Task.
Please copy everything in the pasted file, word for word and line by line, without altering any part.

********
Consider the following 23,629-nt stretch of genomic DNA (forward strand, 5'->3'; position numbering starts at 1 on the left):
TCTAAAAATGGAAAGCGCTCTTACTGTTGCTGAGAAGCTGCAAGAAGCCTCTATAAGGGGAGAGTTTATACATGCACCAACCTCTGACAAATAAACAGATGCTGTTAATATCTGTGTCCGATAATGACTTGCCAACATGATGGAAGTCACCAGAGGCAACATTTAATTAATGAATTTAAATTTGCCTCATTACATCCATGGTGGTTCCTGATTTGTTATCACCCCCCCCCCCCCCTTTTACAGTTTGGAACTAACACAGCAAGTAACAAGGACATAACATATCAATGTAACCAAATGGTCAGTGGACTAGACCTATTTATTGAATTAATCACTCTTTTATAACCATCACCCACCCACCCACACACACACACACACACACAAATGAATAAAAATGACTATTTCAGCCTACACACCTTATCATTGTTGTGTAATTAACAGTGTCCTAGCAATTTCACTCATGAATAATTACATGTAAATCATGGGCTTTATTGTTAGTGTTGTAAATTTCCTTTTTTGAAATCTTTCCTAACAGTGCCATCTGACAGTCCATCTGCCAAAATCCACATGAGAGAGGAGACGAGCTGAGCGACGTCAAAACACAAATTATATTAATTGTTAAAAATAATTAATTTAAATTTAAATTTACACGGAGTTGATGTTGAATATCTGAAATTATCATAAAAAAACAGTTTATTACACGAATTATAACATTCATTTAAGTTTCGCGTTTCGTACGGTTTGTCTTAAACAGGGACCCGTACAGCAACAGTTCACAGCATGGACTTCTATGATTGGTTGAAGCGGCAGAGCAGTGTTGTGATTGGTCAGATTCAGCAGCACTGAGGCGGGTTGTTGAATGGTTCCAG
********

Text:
Consider the following 23,629-nt stretch of genomic DNA (forward strand, 5'->3'; position numbering starts at 1 on the left):
TCTAAAAATGGAAAGCGCTCTTACTGTTGCTGAGAAGCTGCAAGAAGCCTCTATAAGGGGAGAGTTTATACATGCACCAACCTCTGACAAATAAACAGATGCTGTTAATATCTGTGTCCGATAATGACTTGCCAACATGATGGAAGTCACCAGAGGCAACATTTAATTAATGAATTTAAATTTGCCTCATTACATCCATGGTGGTTCCTGATTTGTTATCACCCCCCCCCCCCCCTTTTACAGTTTGGAACTAACACAGCAAGTAACAAGGACATAACATATCAATGTAACCAAATGGTCAGTGGACTAGACCTATTTATTGAATTAATCACTCTTTTATAACCATCACCCACCCACCCACACACACACACACACACACAAATGAATAAAAATGACTATTTCAGCCTACACACCTTATCATTGTTGTGTAATTAACAGTGTCCTAGCAATTTCACTCATGAATAATTACATGTAAATCATGGGCTTTATTGTTAGTGTTGTAAATTTCCTTTTTTGAAATCTTTCCTAACAGTGCCATCTGACAGTCCATCTGCCAAAATCCACATGAGAGAGGAGACGAGCTGAGCGACGTCAAAACACAAATTATATTAATTGTTAAAAATAATTAATTTAAATTTAAATTTACACGGAGTTGATGTTGAATATCTGAAATTATCATAAAAAAACAGTTTATTACACGAATTATAACATTCATTTAAGTTTCGCGTTTCGTACGGTTTGTCTTAAACAGGGACCCGTACAGCAACAGTTCACAGCATGGACTTCTATGATTGGTTGAAGCGGCAGAGCAGTGTTGTGATTGGTCAGATTCAGCAGCACTGAGGCGGGTTGTTGAATGGTTCCAG